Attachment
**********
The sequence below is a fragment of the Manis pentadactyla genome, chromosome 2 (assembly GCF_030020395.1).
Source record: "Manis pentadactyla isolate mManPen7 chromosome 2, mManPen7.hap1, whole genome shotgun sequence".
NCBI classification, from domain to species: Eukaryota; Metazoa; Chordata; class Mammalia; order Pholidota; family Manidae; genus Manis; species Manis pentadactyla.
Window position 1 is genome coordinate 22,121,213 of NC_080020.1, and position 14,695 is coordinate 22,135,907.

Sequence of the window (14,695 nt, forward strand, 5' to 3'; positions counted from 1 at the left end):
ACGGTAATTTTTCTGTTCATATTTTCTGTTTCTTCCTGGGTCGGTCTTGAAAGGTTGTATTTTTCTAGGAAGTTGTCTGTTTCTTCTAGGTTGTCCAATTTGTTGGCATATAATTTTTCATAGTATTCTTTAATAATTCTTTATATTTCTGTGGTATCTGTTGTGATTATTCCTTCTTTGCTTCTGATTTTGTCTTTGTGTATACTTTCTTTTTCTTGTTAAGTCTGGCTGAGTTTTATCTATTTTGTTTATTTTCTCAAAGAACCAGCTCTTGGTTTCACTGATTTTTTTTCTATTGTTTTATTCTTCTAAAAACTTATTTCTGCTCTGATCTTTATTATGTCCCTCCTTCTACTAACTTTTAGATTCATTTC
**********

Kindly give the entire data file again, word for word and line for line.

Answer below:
The sequence below is a fragment of the Manis pentadactyla genome, chromosome 2 (assembly GCF_030020395.1).
Source record: "Manis pentadactyla isolate mManPen7 chromosome 2, mManPen7.hap1, whole genome shotgun sequence".
NCBI classification, from domain to species: Eukaryota; Metazoa; Chordata; class Mammalia; order Pholidota; family Manidae; genus Manis; species Manis pentadactyla.
Window position 1 is genome coordinate 22,121,213 of NC_080020.1, and position 14,695 is coordinate 22,135,907.

Sequence of the window (14,695 nt, forward strand, 5' to 3'; positions counted from 1 at the left end):
ACGGTAATTTTTCTGTTCATATTTTCTGTTTCTTCCTGGGTCGGTCTTGAAAGGTTGTATTTTTCTAGGAAGTTGTCTGTTTCTTCTAGGTTGTCCAATTTGTTGGCATATAATTTTTCATAGTATTCTTTAATAATTCTTTATATTTCTGTGGTATCTGTTGTGATTATTCCTTCTTTGCTTCTGATTTTGTCTTTGTGTATACTTTCTTTTTCTTGTTAAGTCTGGCTGAGTTTTATCTATTTTGTTTATTTTCTCAAAGAACCAGCTCTTGGTTTCACTGATTTTTTTTCTATTGTTTTATTCTTCTAAAAACTTATTTCTGCTCTGATCTTTATTATGTCCCTCCTTCTACTAACTTTTAGATTCATTTC